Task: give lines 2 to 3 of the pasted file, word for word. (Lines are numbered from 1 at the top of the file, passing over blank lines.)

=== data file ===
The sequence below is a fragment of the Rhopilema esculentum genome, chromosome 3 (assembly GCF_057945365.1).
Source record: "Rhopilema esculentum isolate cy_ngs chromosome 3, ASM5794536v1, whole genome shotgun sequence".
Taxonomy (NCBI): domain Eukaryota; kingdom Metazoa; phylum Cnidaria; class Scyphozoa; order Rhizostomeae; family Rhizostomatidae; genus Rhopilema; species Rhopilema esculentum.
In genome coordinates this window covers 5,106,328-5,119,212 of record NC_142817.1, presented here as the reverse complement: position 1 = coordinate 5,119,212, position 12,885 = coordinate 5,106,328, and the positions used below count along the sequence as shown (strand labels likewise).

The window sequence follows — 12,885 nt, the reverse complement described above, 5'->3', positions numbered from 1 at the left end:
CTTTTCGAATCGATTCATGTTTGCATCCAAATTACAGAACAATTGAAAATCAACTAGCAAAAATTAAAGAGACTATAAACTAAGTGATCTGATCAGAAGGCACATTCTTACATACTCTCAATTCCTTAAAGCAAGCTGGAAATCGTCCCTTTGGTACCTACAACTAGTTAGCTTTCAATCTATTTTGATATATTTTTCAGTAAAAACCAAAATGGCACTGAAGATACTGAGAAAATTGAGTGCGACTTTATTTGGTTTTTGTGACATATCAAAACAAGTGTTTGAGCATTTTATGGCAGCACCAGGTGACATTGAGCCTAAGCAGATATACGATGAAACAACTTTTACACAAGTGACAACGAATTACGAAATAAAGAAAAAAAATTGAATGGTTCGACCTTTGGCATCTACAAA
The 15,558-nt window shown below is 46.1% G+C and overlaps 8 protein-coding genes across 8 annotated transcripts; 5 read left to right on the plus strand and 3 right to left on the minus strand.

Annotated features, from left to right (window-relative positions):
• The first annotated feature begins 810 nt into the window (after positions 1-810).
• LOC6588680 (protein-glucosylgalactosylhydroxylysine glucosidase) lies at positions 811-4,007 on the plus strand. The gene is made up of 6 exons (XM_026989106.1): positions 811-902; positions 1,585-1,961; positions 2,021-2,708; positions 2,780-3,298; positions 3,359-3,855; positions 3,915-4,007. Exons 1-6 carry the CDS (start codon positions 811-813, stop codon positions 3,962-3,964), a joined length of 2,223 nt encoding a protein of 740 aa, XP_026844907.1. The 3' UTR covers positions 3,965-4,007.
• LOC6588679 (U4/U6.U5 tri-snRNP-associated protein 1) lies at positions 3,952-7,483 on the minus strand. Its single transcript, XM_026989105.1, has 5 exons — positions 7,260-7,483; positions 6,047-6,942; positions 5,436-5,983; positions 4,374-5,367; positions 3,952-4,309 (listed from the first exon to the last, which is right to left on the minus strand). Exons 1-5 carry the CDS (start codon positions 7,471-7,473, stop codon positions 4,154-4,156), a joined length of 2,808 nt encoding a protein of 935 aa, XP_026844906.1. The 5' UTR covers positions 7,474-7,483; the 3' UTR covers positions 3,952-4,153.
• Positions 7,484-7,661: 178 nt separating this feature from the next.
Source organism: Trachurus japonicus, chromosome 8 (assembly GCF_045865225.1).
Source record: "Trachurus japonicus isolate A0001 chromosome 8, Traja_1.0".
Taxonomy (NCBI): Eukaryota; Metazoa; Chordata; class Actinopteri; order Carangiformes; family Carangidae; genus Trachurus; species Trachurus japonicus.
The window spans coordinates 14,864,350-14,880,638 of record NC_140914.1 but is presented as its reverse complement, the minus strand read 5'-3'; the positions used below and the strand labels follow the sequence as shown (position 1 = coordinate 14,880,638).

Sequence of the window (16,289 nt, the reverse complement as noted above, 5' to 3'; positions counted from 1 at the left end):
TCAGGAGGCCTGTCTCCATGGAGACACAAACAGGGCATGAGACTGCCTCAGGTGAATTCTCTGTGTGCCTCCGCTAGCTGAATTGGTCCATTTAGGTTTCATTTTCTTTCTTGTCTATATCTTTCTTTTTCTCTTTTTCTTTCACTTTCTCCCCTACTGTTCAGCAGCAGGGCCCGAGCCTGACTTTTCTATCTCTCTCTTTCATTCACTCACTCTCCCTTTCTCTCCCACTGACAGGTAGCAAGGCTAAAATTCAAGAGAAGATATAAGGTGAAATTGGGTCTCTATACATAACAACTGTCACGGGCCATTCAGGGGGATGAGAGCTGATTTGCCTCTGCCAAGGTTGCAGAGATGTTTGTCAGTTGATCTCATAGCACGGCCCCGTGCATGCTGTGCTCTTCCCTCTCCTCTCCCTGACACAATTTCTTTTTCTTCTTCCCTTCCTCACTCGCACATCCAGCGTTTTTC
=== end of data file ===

Source record: "Rhopilema esculentum isolate cy_ngs chromosome 3, ASM5794536v1, whole genome shotgun sequence".
Taxonomy (NCBI): domain Eukaryota; kingdom Metazoa; phylum Cnidaria; class Scyphozoa; order Rhizostomeae; family Rhizostomatidae; genus Rhopilema; species Rhopilema esculentum.